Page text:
Agency Says Pine City Company Fired Employee for Taking Legally Prescribed Medication; Other Employees Subjected to Illegal Inquiries About Medication Use
MINNEAPOLIS – Product Fabricators, Inc., a Pine City, Minn., contract manufacturer, has violated federal disability discrimination law by its policies requiring employees to report their use of legal prescription drugs, the U.S. Equal Employment Opportunity Commission (EEOC) charged in a lawsuit filed late yesterday.
According to the EEOC’s complaint, Product Fabricators fired long-time employee Dennis Anderson because he was taking a low-dosage, prescribed narcotic medication for back pain. The EEOC said that such action was taken because Product Fabricators perceived Anderson as being disabled solely because he was taking the medication, and failed to consider his ability to perform the job.
The EEOC also asserted that the Product Fabricators required all employees to report whether they were taking any prescription or over-the-counter medication. The EEOC said that this policy is a violation of the Americans With Disabilities Act (ADA) because it is not related to the ability of Product Fabricators employees to do their jobs, and is therefore unlawful because employees complying with the policy were likely to unwillingly disclose information about any disabilities or impairments they may have.
Such alleged conduct violates the ADA, which protects employees and applicants from discrimination based on perceived disabilities. The EEOC’s suit, filed in U.S. District Court for the District of Minnesota (Equal Employment Opportunity Commission v. Product Fabricators, Inc.; Civil Action No. 0:09-cv-02303 PAM/RLE), was brought only after first attempting to reach a voluntary settlement with the employer.
“It is unfortunate that many employers still deny the opportunity for work to people who are ready and able simply because of inaccurate perceptions of disability,” said John Rowe, director of the EEOC’s Chicago District, which includes the EEOC’s Minneapolis Area Office where the charge was filed. “The EEOC will continue to fight for the rights of people victimized by such prejudices.”
With respect to the collection of personal health information of employees, John Hendrickson, the EEOC’s regional attorney for the Chicago District, added, “Requiring all employees to report their legal use of prescription drugs – and even over-the-counter medication – amounts to an unreasonable invasion of privacy, whether an employee is disabled or not. The purpose of the ADA is to extinguish the stereotypes and biases that prevent people from obtaining or maintaining employment. Compulsory but irrelevant and unnecessary inquiries, like the drug policy in place at Product Fabricators, serve no legitimate employer purpose but provide fertile ground for the development of unfounded stereotypes and irrational assumptions about an employee’s ability.”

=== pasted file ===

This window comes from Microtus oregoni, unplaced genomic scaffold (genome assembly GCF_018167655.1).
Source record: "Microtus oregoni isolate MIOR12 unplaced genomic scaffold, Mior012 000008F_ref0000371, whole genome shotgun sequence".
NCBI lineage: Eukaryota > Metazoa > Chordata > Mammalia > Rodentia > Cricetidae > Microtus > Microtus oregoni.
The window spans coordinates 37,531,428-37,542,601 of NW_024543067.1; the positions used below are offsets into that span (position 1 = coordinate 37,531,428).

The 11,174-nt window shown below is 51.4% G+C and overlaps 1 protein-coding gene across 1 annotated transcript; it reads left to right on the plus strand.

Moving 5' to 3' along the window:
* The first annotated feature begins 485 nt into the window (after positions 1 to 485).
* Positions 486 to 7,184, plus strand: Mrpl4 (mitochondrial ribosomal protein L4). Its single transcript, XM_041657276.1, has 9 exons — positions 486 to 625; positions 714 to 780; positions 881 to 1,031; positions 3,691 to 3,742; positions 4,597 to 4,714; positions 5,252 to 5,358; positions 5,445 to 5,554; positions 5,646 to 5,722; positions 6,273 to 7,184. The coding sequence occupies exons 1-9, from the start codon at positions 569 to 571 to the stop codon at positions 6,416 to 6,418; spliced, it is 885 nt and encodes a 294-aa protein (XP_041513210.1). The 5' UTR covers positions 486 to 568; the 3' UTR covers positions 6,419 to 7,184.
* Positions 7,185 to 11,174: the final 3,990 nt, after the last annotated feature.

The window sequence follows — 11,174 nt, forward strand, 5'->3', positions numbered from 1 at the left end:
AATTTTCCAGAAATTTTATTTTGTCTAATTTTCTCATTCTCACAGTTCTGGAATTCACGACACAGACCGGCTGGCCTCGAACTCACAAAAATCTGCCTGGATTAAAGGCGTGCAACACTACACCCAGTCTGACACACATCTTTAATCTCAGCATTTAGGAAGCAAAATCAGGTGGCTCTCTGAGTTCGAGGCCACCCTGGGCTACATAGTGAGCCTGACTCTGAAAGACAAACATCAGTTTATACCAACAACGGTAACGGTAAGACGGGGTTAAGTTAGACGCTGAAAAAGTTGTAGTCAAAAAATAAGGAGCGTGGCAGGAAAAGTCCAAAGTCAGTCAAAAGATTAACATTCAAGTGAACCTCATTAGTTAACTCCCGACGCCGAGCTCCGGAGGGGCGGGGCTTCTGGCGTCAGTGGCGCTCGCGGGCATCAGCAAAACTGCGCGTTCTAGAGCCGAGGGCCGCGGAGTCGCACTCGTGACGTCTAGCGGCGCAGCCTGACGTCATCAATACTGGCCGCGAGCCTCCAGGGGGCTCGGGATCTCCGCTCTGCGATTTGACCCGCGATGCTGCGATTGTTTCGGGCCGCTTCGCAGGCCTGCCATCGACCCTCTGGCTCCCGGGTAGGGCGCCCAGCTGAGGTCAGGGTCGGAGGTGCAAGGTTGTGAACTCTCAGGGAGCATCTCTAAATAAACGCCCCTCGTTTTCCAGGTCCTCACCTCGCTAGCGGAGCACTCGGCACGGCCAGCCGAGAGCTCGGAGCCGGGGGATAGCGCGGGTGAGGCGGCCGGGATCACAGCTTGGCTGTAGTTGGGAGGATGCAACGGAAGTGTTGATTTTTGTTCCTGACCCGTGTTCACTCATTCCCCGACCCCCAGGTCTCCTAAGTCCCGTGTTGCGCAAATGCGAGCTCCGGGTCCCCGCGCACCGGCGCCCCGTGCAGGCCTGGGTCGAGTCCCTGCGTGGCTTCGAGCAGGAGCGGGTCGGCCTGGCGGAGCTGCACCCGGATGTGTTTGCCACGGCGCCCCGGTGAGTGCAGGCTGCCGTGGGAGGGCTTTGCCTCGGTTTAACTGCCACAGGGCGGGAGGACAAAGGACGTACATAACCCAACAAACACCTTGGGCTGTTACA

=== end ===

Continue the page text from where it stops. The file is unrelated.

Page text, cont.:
In this case, the EEOC is seeking injunctive relief that includes elimination of Product Fabricators’ unlawful drug disclosure policy, and will seek back pay and compensatory and punitive damages on Anderson’s behalf.
According to the company’s web site (www.productfab.com), Product Fabricators is a contract manufacturer providing sheet metal fabrication and powder coating services for a diverse range of industries including medical, computing, industrial, telecommunications, energy and electronics.
The EEOC enforces federal laws prohibiting employment discrimination. Further information about the EEOC is available on its web site at www.eeoc.gov.
The EEOC Chicago District Office is responsible for processing charges of discrimination, administrative enforcement, and the conduct of agency litigation in Illinois, Wisconsin, Minnesota, Iowa, and North and South Dakota, with Area Offices in Milwaukee and Minneapolis.
This page was last modified on September 1, 2009.
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